It's Ghostella's Haunted Tomb time, bitches! Episode 2 stars the awesome Bridget McManus and is titled The Devil's Bum Bag, which tells you all you really need to know- there's a cursed fanny pack. This piece of crap, direct-to-VHS slasher is from the heady days of the early '90s, when films like these were a staple of USA's Up All Night and CGI still wasn't de rigeur in horror. You know, the glory days of junk!

Don't be a freedom hater, you! Get your vote on and help decide what the next Final Girl Film Club pick will be. Your Film Club needs you, and so does Briefcase Lady. She also needs a sandwich, so try to help her out if you can.

Get your community on over at The Final Girl Seven, a fledgling Facebook group that already boasts posted photos of Charles Nelson Reilly and Shelley Winters, just like all the coolest groups do. Don't be afraid to add videos, pictures, whatever. Start a discussion about why you think bugs are neat, or how your bursitis is flaring up, it doesn't matter. The only rule is, there are no rules!

But wait, isn't that a rule? How can there be no rules if there's a rule about no rules? Omigod it's blowing my mind! WOW.

May 20, 2008

everybody loves voting

Look how exciting the very notion of voting can be!

Well, get ready to raise your briefcases HIGH and get your mouse-clicking fingers poised, my friends, because I'm going all ten kinds of democratic in order to decide the next Film Club choice. What we watch and review next month will be the winner in Yon Vote '08, which is undoubtedly the most important election you'll face this year. Once a winner is crowned and we've heard the requisite concession speeches from the losers, I'll choose a due date. But YOU will be choosing said winner!

All candidates are available from Netflix, but as you'll see they span a few different eras and subgenres. See how difficult this can be? The responsibility that comes with telling people what to watch hangs heavy on my shoulders, and now you'll know what it's like. Choose wisely!

Here are the nominees:

The Food of the Gods (1976)

I posit: is there anything in this world better than watching Ida Lupino battle giant maggots or Marjoe fucking Gortner going mano a beako with a giant chicken? I seriously doubt it.

Crazy Eights (2006)

This one of 8 Films to Die For concerns a dead kid found in a time capsule. That is so much cooler than finding a cassette of Christmas With the California Raisins!

Or is it?

This film also features Traci Lords. 'Nuff said.

House of Seven Corpses (1973)

Decidedly less ambitious than a house of 1000 corpses, yes, but this film features 100% more John Carradine than Rob Zombie's effort. Bad things happen when folks try to film a horror movie in a cursed house, as you might expect. Netflix claims this was released in 2000, but Netflix is a jerk. This is from the swingin' '70s, baby!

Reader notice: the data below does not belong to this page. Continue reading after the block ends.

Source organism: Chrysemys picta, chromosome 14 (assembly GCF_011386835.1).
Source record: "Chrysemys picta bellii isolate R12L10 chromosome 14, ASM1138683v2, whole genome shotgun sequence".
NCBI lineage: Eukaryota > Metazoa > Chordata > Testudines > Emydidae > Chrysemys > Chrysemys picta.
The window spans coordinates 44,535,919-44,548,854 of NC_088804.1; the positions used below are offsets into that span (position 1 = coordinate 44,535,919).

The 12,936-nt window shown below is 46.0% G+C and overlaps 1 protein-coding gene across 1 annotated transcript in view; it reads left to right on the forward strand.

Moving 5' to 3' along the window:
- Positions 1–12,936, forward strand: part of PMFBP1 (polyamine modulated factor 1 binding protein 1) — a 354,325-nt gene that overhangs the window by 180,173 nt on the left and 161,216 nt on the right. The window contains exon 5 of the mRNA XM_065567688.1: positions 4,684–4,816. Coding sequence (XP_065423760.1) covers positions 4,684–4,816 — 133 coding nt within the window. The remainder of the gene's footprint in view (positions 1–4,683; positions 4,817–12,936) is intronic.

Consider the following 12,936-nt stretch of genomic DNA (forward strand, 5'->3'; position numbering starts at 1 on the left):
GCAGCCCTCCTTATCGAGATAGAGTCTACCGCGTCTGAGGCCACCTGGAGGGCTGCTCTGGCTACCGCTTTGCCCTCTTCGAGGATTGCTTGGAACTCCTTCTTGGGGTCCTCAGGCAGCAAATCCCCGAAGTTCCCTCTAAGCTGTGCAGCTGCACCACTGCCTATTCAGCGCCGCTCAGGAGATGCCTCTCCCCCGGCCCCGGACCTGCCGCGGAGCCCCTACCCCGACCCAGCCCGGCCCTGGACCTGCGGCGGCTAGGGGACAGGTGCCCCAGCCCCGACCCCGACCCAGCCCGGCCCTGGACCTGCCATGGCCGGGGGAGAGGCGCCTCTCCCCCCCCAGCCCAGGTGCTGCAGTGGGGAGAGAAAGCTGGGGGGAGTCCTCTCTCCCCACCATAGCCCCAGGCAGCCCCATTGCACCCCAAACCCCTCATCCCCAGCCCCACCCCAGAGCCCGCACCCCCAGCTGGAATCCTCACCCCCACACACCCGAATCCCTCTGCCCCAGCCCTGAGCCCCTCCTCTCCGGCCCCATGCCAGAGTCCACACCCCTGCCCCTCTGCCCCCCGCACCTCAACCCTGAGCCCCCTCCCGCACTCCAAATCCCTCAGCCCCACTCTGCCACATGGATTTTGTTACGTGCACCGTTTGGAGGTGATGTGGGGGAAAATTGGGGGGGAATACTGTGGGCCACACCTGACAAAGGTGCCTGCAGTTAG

Lifeforce (1985)

Tobe Hooper makes a movie about naked space alien vampire zombies. Look, either that's going to appeal to you or it's not- there's really no middle ground here.

Schizo (1976)

A good old-fashioned UK slasher from Pete Walker, the dude behind the "Holy effing crap, I liked this way more than I thought I would" cannibal flick Frightmare.

There you have it, your nominees for the next Final Girl Film Club. The lines are open, America and the world, and they will be for a week: head over to the right hand column and get your vote on! It's your duty.

Omigod, I kind of love that briefcase lady.

May 19, 2008

Film Club: The Devil's Daughter

This review totally needs to begin with a qualifier: I enjoyed The Devil's Daughter (1973) way more than The Devil's Daughter has any right to be enjoyed. It's familiar and derivative and the ending is telegraphed from 50 miles away and it's anything but scary. I don't know if was the Shelley Winters-ness of it all or the fact that it felt comfy (most likely due to the aforementioned derivative-osity), but I was delighted by the entire affair.

The film begins with Alice Shaw (a cameo-in' Diane Ladd) worriedly gettin' her prayer on. She heads home only to find two weirdo goon/thug-types waiting in her apartment- they're after her daughter! Alice makes with the requisite "You'll never get your hands on her!"s, but then the door opens and someone comes shuffling in, leaning on two canes. This fellow insists that Alice's daughter is his daughter as well and now that she's 21, oh my yes, he will have her! Who is this dude, and what does he have to do with the title of the movie? Hmm...I wonder.

Alice points a gun at her baby daddy, but when she fires, somehow she shoots herself! Ta ta, Alice.

"What, me worry?"

At Alice's funeral we meet Diane (Belinda Montgomery), the daughter in question. We also meet Lillith (Shelley Winters) and her mute (but not deaf!) man-servant Mr. Howard (Jonathan Frid)- I'm pretty sure this is the point when my heart began to go pitter-pat for The Devil's Daughter. Lillith claims to be an old friend of Alice, and she simply insists that Diane come to stay with her. Diane is new in town and has nowhere to go, after all; besides, Alice would have wanted it that way.

Soon after her arrival at Lillith's pad, Diane notices that things might be a little...shall we say, off-center? First of all, there's Lillith's choice in art. Maybe you or I would have a painting of Satan hanging above the mantle, but I wouldn't expect my gramma to, you know?

Or would I?

Then there's the matter of Lillith's neighbors, the Poole sisters.

Yes, sisters. You can tell they're related because they wear matching outfits! Let me just state for the record, I fucking loved the Poole sisters. They were so weird and Janet (Lucille Benson of television's Bosom Buddies; yes, Bosom Buddies- Wendie Jo Sperber FTW!) was so hilarious, I wanted them to be in every single scene of this movie. How can you not love the Poole sisters? Anyone who doesn't love them is clearly a jerk.